Like baseball-addicted mad scientists we'd play, sometimes ten hours straight, long into the night, and then rush to each other's houses the next day to report the results. We owned and memorized every baseball card of every player in major league baseball and our knowledge of the sport's trivia would make Bill James (later to become baseball's greatest statistician) look woefully uninformed.
To speed up our calculating of batting averages we taught ourselves to use an abacus. We later replaced that with a slide rule, marvelous for quickly calculating averages and ERAs.
And out in the yard we also played. Hours on end! We cut golf balls open to get at the hard, bouncy little ball in the middle and then used that ball to throw off various walls and garage doors. We also played catch, and fungo, and soon were playing on the same team, the Wildcats, in Little League. Terry was our shortstop and I played third base. We were champions. Terry was the sparkplug.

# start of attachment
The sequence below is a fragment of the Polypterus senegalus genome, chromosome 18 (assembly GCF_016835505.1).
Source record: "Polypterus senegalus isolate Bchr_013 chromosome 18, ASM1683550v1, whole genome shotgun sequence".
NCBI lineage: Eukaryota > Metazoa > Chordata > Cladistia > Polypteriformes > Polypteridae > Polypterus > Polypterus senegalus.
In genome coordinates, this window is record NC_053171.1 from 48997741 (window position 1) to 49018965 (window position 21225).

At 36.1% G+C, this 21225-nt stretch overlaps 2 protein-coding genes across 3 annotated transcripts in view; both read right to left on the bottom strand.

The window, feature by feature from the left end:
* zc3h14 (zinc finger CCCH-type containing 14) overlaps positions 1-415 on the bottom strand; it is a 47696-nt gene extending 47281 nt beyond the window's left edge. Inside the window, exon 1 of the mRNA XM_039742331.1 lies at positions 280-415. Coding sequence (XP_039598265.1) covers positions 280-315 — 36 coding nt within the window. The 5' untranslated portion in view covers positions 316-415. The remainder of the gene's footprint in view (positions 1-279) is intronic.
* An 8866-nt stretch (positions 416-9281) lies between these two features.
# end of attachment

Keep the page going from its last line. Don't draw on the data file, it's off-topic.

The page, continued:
We were so into baseball that the real world had become a mere alternative universe. We did follow real sports, but they were never quite as exciting as the leagues we ourselves created and wrote about.
Back then, living outside Detroit, it was safe for two boys to take a bus to Briggs Stadium downtown to watch our Tiger heroes, Ray Boone (who led the league in runs batted in in 1955), Al Kaline who was the league's best hitter (.340) and Harvey Kuenn who captained the team and led the league in doubles. Our Tigers scored more runs than any team in the American League although the Yankees, (with Mickey Mantle and his unbeatable rat pack), ran away with the pennant.
That was a long time ago, though, no? And, so, here we are 54 years later. What's changed? Almost nothing! So we wrote this book about baseball.